Words That Burn

Cheltenham Festivals has supported Amnesty International in the development of Words That Burn, a national human rights poetry project. As a partner and regional associate for the programme, we worked with eight Gloucestershire schools in 2019. A selection of poetry written by the students was showcased at the Young Writers Showcase at The Times and The Sunday Times Cheltenham Literature Festival in October 2019.

It is important because it gives us an idea of the world’s problems and how young voices can be heard all around the world. It doesn’t matter what religion or race you are or what language you speak, everyone has a voice that should be heard.

Year 8 student, Severn Vale School

Throughout the ten sessions, students respond to a variety of poems by contemporary poets as well as poems from the literary canon, engaging with the literature as well as the human rights related issues they explore.

With our eyes wide open, we stand together

We don’t like to tell ourselves the truth,
The truth is sometimes lost but we know it is there.
We bear witness to your pain, we listen, we care!

Death came for you,
He surrounded you in a shawl of black;
He shattered your tranquillity,
Buried dreams under rubble,
Replaced your playground with a graveyard
As you watched your loved ones lie.
You all needed help but nobody tried,
We hear cries from the children break the silence in the sky.

We have witnessed how you suffer;
We have witnessed your pain.
We can see that you are trapped;
We want to give you wings.

Hear our words,
our words that burn with dreams of change and freedom:
The right to live within a world of tolerance and respect.
With our eyes wide open, we stand together.

- Wyedean School

Students can then choose to write poetry of solidarity or protest in response to human rights issues and real cases of people around the world whose human rights are being violated. These have so far included women’s rights and LGBTI rights.

I know first-hand the empowering nature of creativity and language, as a writer, performer and educator. Giving young people the tools to express themselves, to connect with the wider world and its challenges, to write in solidarity with those whose voices are suppressed, and to amplify those voices – and find their own – is a vital and beautiful thing.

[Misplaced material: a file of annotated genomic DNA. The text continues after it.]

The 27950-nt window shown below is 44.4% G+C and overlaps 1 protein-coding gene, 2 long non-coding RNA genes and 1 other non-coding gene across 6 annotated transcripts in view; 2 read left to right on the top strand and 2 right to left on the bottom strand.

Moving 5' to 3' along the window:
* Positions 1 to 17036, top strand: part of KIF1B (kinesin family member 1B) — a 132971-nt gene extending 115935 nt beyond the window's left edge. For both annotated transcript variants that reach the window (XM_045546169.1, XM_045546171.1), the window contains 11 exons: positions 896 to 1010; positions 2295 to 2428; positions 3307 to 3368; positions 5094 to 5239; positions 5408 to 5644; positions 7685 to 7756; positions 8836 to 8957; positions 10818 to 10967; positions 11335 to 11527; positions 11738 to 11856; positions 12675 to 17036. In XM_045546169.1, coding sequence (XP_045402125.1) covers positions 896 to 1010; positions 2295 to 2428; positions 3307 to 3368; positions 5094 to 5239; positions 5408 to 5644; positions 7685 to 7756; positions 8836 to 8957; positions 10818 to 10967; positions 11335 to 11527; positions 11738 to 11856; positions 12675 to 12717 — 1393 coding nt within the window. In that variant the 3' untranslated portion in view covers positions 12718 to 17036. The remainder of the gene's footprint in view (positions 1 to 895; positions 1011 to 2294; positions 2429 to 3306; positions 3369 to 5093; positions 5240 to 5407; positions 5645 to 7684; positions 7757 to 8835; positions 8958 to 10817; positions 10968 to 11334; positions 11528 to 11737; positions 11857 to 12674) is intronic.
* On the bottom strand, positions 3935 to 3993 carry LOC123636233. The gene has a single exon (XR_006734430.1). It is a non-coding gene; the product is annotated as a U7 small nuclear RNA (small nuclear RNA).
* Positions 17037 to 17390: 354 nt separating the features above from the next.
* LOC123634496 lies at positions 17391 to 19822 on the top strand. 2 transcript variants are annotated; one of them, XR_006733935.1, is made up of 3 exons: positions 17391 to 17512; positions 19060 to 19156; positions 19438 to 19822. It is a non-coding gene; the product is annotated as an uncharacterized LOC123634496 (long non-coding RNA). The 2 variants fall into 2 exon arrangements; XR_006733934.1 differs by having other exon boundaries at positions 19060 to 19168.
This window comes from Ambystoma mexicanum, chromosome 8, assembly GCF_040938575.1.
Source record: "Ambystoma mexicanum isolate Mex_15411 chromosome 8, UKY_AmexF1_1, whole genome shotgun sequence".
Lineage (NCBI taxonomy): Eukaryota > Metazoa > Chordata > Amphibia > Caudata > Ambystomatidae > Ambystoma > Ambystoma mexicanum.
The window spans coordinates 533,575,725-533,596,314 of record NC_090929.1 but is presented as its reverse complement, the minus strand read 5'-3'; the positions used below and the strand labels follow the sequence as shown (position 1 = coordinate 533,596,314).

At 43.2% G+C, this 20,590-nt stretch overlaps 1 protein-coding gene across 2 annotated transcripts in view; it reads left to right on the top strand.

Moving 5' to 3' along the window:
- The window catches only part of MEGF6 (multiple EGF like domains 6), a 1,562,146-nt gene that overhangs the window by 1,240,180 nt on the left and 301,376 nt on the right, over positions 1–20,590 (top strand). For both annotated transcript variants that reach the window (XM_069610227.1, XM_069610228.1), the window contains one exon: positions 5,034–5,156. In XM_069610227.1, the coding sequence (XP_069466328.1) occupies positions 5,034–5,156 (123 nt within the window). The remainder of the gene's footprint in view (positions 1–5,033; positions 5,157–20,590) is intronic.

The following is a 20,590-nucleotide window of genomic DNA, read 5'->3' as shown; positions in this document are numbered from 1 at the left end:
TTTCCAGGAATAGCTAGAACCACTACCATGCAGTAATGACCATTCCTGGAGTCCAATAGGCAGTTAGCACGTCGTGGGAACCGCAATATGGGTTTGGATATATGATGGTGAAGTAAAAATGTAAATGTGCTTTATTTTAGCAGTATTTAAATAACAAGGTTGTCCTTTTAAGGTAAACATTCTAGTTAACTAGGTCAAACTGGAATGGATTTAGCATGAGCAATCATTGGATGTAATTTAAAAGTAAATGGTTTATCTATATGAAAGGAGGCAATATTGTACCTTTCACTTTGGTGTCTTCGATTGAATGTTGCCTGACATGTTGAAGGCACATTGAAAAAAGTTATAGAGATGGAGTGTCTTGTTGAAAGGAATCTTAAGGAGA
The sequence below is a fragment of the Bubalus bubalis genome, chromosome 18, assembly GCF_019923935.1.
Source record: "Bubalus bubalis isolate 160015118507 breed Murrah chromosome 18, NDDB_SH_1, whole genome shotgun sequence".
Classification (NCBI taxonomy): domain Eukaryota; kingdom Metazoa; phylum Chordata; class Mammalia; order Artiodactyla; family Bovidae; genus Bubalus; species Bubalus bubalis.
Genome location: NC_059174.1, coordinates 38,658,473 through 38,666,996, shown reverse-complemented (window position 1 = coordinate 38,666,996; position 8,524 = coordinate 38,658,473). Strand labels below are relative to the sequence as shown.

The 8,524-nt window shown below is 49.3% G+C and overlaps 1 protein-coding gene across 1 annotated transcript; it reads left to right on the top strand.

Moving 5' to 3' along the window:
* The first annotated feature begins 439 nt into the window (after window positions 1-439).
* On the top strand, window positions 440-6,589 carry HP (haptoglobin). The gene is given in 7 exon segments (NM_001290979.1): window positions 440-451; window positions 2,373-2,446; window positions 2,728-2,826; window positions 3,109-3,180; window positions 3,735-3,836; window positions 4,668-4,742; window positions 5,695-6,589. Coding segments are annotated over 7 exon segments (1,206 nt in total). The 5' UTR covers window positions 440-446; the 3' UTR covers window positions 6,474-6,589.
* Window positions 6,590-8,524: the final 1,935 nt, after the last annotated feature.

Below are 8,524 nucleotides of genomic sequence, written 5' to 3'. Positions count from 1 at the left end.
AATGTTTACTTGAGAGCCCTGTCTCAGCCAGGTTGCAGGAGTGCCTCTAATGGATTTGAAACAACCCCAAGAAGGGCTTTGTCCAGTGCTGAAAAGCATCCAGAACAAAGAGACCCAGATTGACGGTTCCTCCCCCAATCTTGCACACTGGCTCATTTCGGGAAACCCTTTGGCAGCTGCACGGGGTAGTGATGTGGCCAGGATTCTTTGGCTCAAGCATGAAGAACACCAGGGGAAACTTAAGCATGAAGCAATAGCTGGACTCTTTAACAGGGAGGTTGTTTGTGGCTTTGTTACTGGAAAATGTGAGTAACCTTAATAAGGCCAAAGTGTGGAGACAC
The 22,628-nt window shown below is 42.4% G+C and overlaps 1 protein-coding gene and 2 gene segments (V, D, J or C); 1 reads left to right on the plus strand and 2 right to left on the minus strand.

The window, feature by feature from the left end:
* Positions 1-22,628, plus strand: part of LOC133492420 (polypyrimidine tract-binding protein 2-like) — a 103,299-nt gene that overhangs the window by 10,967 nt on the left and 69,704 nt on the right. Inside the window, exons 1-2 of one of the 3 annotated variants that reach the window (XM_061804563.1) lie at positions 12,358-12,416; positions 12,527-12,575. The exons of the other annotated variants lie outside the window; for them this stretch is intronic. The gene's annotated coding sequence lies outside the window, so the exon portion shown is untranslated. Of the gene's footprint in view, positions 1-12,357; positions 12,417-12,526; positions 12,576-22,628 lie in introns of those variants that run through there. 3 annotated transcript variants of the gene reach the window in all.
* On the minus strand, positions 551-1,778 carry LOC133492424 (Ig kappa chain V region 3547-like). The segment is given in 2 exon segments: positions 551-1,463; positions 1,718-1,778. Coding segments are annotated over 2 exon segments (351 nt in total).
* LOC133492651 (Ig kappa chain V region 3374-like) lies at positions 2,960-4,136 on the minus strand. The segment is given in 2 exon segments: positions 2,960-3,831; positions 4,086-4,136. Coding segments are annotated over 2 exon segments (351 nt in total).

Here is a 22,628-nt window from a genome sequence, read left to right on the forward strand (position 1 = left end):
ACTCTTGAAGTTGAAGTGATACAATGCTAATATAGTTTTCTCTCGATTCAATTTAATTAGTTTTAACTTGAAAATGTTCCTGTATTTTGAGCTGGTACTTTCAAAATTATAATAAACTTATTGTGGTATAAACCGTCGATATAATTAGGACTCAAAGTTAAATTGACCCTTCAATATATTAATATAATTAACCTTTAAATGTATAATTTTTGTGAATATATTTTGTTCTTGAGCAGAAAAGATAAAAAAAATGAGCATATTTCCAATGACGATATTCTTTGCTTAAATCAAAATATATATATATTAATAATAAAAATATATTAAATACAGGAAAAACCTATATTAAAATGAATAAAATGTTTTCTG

Keith Jarrett, poet

The poetry written by the students is then sent to Amnesty International who forward them on to those affected by the human rights violations in an act of solidarity or, where possible, the perpetrators of the violations in an act of protest.
Young people are challenged to ‘Make a Difference in a Minute’ and video themselves reading their poetry in under 60 seconds.

It has helped me to understand that the world isn’t perfect and it has given me a way of allowing my imagination and creativity to process this.

Year 8 student, Severn Vale School

The teaching resource is freely available on Amnesty International UK’s website and the Make a Difference in a Minute challenge is open to every young person.

Our World Is Perfect

Our World is Perfect
Unless you’re a boy who feels complete in a dress
And wearing mascara and lipstick to express their identity

Our world is perfect
Unless you’re wasting your precious days worrying about your weight, your waist
But our world weighs worth by the number on a scale
Our world is perfect unless you count those pressured into self-starvation
While families beg and food banks cry out for donations

Our world is perfect until you realise:
Our map is full of man-made lines drawn to exclude and paralyse
They say borders are to protect and perfect a nation
But what if it’s your own leader that’s the source of frustration?

Our world is perfect unless you can’t be THEIR perfect:
One less like doesn’t make you less loved
You smile for the camera, feigning perfection
when in reality your soul is shattered: a deception
What’s under the surface must be questioned

Our world is perfect unless we keep suffocating trees,
Leaving them gasping for air: helpless, diseased
But stay selfish. Let’s make this about you:
If the trees die out then you do too.

Our world is perfect unless we ignore women
Because what their voices portray, is it nonsense anyway?
Too temperamental to function
Too stupid to govern
Too emotional to have a voice
Too bad they’re the door to your next generation.

Our world is perfect unless we categorise by colour
An accident of birth shouldn’t determine your path
And for some, that path leads straight to hell
On a daily basis where abuse is faced
Because who on earth can control their race?

Our world could be perfect if it hears our battle cry
Combat discrimination
Fight inequality
Challenge racism
Empower each other.
I guess our world isn’t perfect after all.

- Severn Vale School

Words That Burn was developed in partnership with Amnesty International